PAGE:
I think if one plans to use kstars/ekos on something like a Raspberry PI and try to do all your imaging via VNC in a remote session, then I agree the Pi is woefully under-powered. But that's not how it should ideally be used and the INDI platform's client/server architecture makes the Pi more than adequate. As you noted, the best way to run it is by letting the client do all the heavy lifting. If someone wants to only use one device and access via VNC, then a device more powerful than the Pi would be a must.
It's not the only issue of the Pi that the CPU isn't powerful enough. There's also the bottlenecks of (no) USB3 and the network. I have several Pis, but for INDI I (currently) use an older ASRock Atom unit, and that although I do run EKOS on my laptop. But the gain you get from USB3 (at least with a cam like the ASI1600) and a real Gbit ethernet speed for remote desktop sessions is priceless (IMHO). And the sufficient CPU power allows to easily run PHD2 on there, too, with a fast camera connection and the option to run more demanding algorithms at high frame rate.
I learned early on that the most annoying part of this set up is the file transfer "latency" when a module (solver, focuser, capture) needs to capture an image. It really impacts things when you are doing an imaging run and saving all the images to the client. That can introduce 30+ seconds of transfer time between subs. My solution is to do all my pre-work (eg. plate-solving, focusing) as normal, but when I fire up an imaging run, I change the Upload parameter to "Local". I have a USB thumb drive adapter that fits my 64gb microSD card and I plug that into the Pi. The next morning, I pop it out and process the files on my Mac.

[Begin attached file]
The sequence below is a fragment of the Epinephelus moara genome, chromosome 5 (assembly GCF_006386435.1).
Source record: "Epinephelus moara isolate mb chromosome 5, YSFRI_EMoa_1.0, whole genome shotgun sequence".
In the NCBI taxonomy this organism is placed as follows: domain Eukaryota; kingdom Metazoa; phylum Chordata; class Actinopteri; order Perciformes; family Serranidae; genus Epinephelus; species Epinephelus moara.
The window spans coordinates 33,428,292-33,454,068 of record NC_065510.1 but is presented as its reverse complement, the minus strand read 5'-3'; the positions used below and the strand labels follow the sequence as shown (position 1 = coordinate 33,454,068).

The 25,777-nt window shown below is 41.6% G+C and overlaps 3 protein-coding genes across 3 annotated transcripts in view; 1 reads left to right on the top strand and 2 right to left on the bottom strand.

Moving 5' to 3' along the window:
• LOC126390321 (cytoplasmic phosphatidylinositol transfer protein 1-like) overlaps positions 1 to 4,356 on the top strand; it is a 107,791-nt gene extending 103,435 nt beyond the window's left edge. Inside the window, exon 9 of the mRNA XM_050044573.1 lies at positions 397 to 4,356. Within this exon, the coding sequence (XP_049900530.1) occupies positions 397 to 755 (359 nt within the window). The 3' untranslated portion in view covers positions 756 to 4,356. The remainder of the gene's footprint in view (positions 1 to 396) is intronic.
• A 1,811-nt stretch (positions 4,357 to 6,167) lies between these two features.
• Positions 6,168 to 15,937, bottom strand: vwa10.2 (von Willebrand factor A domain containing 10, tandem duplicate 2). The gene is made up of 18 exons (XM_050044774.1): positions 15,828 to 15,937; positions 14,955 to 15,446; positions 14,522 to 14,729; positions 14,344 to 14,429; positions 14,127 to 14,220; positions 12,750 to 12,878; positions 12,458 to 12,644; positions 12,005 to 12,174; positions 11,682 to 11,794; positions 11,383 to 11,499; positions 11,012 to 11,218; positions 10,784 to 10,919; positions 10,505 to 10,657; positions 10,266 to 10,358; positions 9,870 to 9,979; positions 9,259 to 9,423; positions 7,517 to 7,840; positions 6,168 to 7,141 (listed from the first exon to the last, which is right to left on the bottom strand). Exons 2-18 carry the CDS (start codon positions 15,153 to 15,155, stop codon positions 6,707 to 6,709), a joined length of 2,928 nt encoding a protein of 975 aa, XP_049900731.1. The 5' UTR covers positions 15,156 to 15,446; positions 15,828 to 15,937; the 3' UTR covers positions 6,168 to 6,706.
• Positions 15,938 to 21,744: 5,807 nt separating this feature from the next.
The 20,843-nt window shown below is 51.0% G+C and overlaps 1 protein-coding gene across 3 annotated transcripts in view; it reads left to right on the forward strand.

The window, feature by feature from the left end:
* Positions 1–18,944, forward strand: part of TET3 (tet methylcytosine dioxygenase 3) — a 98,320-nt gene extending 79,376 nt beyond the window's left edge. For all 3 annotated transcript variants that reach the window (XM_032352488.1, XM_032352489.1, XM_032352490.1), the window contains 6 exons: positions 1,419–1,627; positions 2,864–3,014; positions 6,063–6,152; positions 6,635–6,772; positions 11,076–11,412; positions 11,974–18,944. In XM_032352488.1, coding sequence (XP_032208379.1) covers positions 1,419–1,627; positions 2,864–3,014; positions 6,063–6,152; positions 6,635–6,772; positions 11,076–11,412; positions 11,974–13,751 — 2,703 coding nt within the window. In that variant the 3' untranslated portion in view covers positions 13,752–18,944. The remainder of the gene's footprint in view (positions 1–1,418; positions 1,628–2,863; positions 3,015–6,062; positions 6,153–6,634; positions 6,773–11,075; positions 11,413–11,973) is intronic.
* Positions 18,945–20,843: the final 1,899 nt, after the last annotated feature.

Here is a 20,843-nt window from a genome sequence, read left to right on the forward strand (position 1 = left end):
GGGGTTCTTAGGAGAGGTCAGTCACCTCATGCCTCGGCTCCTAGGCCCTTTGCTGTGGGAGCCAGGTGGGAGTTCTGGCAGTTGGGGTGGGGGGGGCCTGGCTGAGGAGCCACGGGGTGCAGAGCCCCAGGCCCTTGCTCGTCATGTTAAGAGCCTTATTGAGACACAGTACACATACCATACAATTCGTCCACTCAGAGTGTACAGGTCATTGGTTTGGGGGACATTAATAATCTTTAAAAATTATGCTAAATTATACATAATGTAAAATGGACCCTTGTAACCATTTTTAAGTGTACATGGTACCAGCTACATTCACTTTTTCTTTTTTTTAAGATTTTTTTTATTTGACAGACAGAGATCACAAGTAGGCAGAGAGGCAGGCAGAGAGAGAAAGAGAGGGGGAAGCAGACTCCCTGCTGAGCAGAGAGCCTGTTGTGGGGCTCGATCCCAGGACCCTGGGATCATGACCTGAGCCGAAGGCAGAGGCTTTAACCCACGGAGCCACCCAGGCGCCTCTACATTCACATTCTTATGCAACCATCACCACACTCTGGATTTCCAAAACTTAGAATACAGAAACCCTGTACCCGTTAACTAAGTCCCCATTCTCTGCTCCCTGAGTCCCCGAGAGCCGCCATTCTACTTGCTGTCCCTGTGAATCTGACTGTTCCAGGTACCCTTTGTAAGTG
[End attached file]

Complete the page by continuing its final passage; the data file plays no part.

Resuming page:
Yes, that's exactly what I meant above. With my setup download of a full 16MP image of the camera to the client takes a second. A complete plate solve (2s exposure, download to laptop, plate solve locally) takes around 5-6s.
Don't get me wrong - I think the Pi (and even more Stellarmate) is an easy and quite cheap way to test this type of setup. On the longer run you definitely want something better(*).
Now, just in the past two days, I added one more piece of equipment that is a game changer for my set up. I was constantly struggling with reliable wifi, so I bought a pair of powerline ethernet adapters. These things sound too good to be true, but they really work amazingly well. The units plug into wall sockets; one of them near your main router and connected to it via ethernet, the second one is plugged into any other socket in your house where you want a fast connection. The units basically turn your electrical wiring into an ethernet network. I ran a heavy duty extension cord out to my scope, plugged in the second powerline adapter and connected it via ethernet to the Pi. Freakin fast! Now when I take a preview in Ekos, it loads on my Mac in 12-15 seconds (it used to be 30-40).
Ha, maybe I should consider this, too. ATM I'm putting two cables out, power and ethernet
(*)I also just ordered an ASUS PN40 as replacement for my ASRock. Not because of too little power, but for size. That is indeed something where the Pi is really good. But with 12x12x6cm the PN40 isn't that much larger....